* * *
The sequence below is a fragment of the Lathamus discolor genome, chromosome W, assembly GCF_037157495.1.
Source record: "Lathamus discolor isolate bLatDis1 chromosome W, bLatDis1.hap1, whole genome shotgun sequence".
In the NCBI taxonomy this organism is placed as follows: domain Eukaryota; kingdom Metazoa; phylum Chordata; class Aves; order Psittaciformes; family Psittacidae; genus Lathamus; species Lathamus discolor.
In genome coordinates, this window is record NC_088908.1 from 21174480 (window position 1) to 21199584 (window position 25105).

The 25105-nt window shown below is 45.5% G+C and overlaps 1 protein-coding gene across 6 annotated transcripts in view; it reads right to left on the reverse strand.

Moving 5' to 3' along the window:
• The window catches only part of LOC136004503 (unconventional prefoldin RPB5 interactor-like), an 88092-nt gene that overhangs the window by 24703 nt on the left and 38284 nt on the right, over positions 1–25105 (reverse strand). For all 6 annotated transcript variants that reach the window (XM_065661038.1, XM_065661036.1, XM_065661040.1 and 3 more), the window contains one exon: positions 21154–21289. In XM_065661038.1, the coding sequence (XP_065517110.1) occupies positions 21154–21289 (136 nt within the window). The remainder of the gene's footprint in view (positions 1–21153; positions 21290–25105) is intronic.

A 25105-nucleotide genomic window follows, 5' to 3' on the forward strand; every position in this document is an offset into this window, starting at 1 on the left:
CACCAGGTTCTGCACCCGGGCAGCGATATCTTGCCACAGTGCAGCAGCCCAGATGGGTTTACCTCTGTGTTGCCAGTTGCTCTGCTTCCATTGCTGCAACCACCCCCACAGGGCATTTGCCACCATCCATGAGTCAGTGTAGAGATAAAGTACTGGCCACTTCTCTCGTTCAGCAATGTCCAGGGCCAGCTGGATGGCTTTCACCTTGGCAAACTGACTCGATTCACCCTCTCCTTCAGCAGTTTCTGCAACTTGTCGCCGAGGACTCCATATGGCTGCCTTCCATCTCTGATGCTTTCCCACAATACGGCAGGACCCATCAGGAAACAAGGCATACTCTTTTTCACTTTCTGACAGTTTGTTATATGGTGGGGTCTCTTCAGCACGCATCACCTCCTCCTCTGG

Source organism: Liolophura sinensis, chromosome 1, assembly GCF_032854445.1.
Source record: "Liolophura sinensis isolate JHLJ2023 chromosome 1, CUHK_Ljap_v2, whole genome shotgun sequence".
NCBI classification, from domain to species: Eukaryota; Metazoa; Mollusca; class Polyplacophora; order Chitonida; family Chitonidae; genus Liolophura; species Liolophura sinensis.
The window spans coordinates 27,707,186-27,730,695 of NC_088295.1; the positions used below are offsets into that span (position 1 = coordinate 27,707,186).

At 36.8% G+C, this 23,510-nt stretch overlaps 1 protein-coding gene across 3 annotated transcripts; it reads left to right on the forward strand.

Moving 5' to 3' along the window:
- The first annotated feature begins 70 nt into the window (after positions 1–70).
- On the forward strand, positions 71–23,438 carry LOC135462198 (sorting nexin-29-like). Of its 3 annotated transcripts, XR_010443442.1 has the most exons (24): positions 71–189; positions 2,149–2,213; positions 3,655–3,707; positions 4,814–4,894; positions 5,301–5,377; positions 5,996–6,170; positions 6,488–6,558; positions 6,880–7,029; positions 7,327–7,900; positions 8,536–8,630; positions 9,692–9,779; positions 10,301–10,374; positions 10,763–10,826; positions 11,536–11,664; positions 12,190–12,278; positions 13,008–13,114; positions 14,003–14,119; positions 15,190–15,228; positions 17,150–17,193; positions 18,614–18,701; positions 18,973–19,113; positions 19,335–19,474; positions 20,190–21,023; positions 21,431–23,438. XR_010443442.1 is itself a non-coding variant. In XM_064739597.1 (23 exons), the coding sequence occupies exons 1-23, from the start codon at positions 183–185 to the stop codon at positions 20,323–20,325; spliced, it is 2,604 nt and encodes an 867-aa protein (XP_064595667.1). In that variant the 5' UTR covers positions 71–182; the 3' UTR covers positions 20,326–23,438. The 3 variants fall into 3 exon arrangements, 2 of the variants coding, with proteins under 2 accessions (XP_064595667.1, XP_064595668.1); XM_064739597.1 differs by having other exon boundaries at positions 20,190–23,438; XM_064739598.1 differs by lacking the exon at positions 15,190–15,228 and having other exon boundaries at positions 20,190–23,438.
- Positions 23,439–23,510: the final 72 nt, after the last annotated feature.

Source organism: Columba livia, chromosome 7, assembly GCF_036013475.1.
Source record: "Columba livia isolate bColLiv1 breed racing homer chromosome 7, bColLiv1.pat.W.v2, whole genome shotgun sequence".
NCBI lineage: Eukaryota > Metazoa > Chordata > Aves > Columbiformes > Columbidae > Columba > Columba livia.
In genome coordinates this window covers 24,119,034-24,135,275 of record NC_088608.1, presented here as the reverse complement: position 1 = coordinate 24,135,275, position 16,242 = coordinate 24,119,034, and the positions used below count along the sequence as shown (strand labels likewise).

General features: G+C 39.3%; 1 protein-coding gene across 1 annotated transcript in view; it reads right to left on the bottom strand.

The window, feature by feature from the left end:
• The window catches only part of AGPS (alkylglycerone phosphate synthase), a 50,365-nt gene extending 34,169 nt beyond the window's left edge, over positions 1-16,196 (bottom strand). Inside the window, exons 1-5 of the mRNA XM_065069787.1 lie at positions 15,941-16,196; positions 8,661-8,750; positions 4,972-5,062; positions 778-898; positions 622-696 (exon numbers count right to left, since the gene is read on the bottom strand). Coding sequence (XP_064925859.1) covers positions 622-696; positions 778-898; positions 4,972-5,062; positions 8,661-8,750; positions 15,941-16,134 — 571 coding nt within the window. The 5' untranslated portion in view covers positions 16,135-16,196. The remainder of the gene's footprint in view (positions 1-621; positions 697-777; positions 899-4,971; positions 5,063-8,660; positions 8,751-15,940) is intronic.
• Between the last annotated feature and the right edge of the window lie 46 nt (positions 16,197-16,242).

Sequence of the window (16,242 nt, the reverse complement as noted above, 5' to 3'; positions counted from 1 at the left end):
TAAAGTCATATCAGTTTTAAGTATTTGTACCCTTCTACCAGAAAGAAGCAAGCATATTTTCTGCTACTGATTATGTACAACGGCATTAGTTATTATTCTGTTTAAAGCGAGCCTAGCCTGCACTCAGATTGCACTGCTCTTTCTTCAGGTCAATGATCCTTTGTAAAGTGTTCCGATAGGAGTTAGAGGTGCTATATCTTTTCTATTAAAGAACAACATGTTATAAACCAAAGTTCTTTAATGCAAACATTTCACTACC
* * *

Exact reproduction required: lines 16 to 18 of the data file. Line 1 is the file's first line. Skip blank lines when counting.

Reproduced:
- The first annotated feature begins 70 nt into the window (after positions 1–70).
- On the forward strand, positions 71–23,438 carry LOC135462198 (sorting nexin-29-like). Of its 3 annotated transcripts, XR_010443442.1 has the most exons (24): positions 71–189; positions 2,149–2,213; positions 3,655–3,707; positions 4,814–4,894; positions 5,301–5,377; positions 5,996–6,170; positions 6,488–6,558; positions 6,880–7,029; positions 7,327–7,900; positions 8,536–8,630; positions 9,692–9,779; positions 10,301–10,374; positions 10,763–10,826; positions 11,536–11,664; positions 12,190–12,278; positions 13,008–13,114; positions 14,003–14,119; positions 15,190–15,228; positions 17,150–17,193; positions 18,614–18,701; positions 18,973–19,113; positions 19,335–19,474; positions 20,190–21,023; positions 21,431–23,438. XR_010443442.1 is itself a non-coding variant. In XM_064739597.1 (23 exons), the coding sequence occupies exons 1-23, from the start codon at positions 183–185 to the stop codon at positions 20,323–20,325; spliced, it is 2,604 nt and encodes an 867-aa protein (XP_064595667.1). In that variant the 5' UTR covers positions 71–182; the 3' UTR covers positions 20,326–23,438. The 3 variants fall into 3 exon arrangements, 2 of the variants coding, with proteins under 2 accessions (XP_064595667.1, XP_064595668.1); XM_064739597.1 differs by having other exon boundaries at positions 20,190–23,438; XM_064739598.1 differs by lacking the exon at positions 15,190–15,228 and having other exon boundaries at positions 20,190–23,438.
- Positions 23,439–23,510: the final 72 nt, after the last annotated feature.